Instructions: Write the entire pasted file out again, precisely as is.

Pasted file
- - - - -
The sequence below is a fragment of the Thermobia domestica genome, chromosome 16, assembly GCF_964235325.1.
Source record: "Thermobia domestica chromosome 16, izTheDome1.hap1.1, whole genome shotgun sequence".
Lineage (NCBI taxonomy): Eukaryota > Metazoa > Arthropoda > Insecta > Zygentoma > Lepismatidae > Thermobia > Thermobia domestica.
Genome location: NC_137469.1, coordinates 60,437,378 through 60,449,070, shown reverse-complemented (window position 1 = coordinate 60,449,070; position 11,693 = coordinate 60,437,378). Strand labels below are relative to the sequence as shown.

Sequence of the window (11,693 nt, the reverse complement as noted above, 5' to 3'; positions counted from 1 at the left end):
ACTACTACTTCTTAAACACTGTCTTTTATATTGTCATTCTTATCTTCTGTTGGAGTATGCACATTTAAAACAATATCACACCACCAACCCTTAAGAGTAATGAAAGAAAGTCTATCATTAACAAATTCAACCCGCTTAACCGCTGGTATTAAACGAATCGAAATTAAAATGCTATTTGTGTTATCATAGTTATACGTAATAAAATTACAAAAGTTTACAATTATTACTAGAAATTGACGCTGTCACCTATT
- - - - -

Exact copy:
The sequence below is a fragment of the Thermobia domestica genome, chromosome 16, assembly GCF_964235325.1.
Source record: "Thermobia domestica chromosome 16, izTheDome1.hap1.1, whole genome shotgun sequence".
Lineage (NCBI taxonomy): Eukaryota > Metazoa > Arthropoda > Insecta > Zygentoma > Lepismatidae > Thermobia > Thermobia domestica.
Genome location: NC_137469.1, coordinates 60,437,378 through 60,449,070, shown reverse-complemented (window position 1 = coordinate 60,449,070; position 11,693 = coordinate 60,437,378). Strand labels below are relative to the sequence as shown.

Sequence of the window (11,693 nt, the reverse complement as noted above, 5' to 3'; positions counted from 1 at the left end):
ACTACTACTTCTTAAACACTGTCTTTTATATTGTCATTCTTATCTTCTGTTGGAGTATGCACATTTAAAACAATATCACACCACCAACCCTTAAGAGTAATGAAAGAAAGTCTATCATTAACAAATTCAACCCGCTTAACCGCTGGTATTAAACGAATCGAAATTAAAATGCTATTTGTGTTATCATAGTTATACGTAATAAAATTACAAAAGTTTACAATTATTACTAGAAATTGACGCTGTCACCTATT